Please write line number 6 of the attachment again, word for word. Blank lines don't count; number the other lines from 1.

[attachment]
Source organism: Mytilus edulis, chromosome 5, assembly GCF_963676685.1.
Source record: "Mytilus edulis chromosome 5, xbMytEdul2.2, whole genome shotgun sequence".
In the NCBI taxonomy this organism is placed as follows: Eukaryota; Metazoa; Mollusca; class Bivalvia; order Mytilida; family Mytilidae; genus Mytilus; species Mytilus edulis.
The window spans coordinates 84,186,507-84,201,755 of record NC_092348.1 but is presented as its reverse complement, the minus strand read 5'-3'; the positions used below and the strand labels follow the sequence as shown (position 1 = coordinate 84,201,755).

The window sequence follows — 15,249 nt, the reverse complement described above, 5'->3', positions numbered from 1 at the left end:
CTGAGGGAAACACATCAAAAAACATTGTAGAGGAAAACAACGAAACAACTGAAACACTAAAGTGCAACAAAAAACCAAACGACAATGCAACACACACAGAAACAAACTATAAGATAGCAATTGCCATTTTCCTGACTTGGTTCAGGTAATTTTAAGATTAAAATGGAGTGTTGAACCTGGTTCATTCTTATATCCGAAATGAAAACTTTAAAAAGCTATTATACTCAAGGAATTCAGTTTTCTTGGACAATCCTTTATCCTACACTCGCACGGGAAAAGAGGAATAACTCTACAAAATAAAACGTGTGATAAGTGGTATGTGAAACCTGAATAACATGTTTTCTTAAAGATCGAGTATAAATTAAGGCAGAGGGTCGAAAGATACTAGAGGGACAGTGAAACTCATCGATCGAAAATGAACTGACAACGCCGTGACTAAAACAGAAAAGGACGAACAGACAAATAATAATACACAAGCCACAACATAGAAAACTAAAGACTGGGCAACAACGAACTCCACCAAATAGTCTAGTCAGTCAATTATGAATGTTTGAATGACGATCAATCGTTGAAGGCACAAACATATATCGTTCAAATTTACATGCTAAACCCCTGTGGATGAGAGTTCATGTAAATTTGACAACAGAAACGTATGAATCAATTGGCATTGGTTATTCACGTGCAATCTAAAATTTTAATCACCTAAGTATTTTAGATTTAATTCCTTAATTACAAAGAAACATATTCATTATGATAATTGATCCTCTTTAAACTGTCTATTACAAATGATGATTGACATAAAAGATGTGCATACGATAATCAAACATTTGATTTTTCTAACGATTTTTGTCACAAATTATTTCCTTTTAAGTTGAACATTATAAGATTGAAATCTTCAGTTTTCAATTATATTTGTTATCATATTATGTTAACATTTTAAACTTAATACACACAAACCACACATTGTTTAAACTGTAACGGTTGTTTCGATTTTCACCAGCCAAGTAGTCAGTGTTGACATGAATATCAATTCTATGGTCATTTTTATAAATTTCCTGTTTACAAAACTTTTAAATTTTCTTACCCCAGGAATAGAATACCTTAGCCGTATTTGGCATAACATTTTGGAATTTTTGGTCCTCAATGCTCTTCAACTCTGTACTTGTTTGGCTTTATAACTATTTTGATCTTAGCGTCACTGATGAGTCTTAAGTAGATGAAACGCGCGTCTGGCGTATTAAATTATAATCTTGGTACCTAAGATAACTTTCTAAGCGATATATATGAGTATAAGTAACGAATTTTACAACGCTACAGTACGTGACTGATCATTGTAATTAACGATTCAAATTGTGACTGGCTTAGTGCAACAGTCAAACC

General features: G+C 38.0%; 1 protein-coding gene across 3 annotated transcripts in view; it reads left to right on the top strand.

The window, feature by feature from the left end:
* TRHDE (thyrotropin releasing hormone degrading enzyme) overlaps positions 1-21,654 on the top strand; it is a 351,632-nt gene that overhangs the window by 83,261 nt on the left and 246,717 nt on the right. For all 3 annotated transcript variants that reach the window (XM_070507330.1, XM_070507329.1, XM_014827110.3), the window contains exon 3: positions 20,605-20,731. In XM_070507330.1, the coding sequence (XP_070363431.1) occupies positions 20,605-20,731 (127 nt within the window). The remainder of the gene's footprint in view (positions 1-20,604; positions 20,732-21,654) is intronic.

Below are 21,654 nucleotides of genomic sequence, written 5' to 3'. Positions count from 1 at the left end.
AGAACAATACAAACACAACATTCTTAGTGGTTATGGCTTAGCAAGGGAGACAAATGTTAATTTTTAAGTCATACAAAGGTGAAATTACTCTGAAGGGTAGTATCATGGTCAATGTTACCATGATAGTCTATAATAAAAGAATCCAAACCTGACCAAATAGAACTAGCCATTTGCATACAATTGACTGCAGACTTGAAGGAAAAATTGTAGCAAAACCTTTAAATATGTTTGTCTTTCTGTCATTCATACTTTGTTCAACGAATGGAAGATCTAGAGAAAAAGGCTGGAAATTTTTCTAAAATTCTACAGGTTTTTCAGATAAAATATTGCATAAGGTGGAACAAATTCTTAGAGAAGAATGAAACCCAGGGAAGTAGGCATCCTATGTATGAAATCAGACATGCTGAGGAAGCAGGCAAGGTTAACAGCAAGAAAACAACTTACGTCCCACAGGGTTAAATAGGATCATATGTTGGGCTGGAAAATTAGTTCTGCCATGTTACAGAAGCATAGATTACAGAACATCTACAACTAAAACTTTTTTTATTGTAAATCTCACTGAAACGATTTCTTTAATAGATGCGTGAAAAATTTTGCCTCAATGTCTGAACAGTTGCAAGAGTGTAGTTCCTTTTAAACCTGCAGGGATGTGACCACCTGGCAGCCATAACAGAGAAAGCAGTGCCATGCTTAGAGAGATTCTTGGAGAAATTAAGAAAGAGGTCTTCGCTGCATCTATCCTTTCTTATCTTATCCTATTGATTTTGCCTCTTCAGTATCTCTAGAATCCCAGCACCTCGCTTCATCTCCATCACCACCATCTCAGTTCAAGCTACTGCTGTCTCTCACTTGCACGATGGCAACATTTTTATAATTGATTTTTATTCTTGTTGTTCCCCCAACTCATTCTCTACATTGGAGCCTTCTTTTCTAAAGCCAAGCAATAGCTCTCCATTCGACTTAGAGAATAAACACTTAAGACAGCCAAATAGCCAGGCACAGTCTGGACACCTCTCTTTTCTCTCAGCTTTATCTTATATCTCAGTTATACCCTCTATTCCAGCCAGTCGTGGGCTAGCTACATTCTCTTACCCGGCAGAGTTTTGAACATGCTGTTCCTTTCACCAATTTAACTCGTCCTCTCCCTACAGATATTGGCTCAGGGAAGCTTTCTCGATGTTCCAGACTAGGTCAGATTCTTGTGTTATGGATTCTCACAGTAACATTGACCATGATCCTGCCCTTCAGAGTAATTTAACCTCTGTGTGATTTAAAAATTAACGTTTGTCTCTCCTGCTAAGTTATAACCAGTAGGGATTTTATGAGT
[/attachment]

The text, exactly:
CTGAGGGAAACACATCAAAAAACATTGTAGAGGAAAACAACGAAACAACTGAAACACTAAAGTGCAACAAAAAACCAAACGACAATGCAACACACACAGAAACAAACTATAAGATAGCAATTGCCATTTTCCTGACTTGGTTCAGGTAATTTTAAGATTAAAATGGAGTGTTGAACCTGGTTCATTCTTATATCCGAAATGAAAACTTTAAAAAGCTATTATACTCAAGGAATTCAGTTTTCTTGGACAATCCTTTATCCTACACTCGCACGGGAAAAGAGGAATAACTCTACAAAATAAAACGTGTGATAAGTGGTATGTGAAACCTGAATAACATGTTTTCTTAAAGATCGAGTATAAATTAAGGCAGAGGGTCGAAAGATACTAGAGGGACAGTGAAACTCATCGATCGAAAATGAACTGACAACGCCGTGACTAAAACAGAAAAGGACGAACAGACAAATAATAATACACAAGCCACAACATAGAAAACTAAAGACTGGGCAACAACGAACTCCACCAAATAGTCTAGTCAGTCAATTATGAATGTTTGAATGACGATCAATCGTTGAAGGCACAAACATATATCGTTCAAATTTACATGCTAAACCCCTGTGGATGAGAGTTCATGTAAATTTGACAACAGAAACGTATGAATCAATTGGCATTGGTTATTCACGTGCAATCTAAAATTTTAATCACCTAAGTATTTTAGATTTAATTCCTTAATTACAAAGAAACATATTCATTATGATAATTGATCCTCTTTAAACTGTCTATTACAAATGATGATTGACATAAAAGATGTGCATACGATAATCAAACATTTGATTTTTCTAACGATTTTTGTCACAAATTATTTCCTTTTAAGTTGAACATTATAAGATTGAAATCTTCAGTTTTCAATTATATTTGTTATCATATTATGTTAACATTTTAAACTTAATACACACAAACCACACATTGTTTAAACTGTAACGGTTGTTTCGATTTTCACCAGCCAAGTAGTCAGTGTTGACATGAATATCAATTCTATGGTCATTTTTATAAATTTCCTGTTTACAAAACTTTTAAATTTTCTTACCCCAGGAATAGAATACCTTAGCCGTATTTGGCATAACATTTTGGAATTTTTGGTCCTCAATGCTCTTCAACTCTGTACTTGTTTGGCTTTATAACTATTTTGATCTTAGCGTCACTGATGAGTCTTAAGTAGATGAAACGCGCGTCTGGCGTATTAAATTATAATCTTGGTACCTAAGATAACTTTCTAAGCGATATATATGAGTATAAGTAACGAATTTTACAACGCTACAGTACGTGACTGATCATTGTAATTAACGATTCAAATTGTGACTGGCTTAGTGCAACAGTCAAACC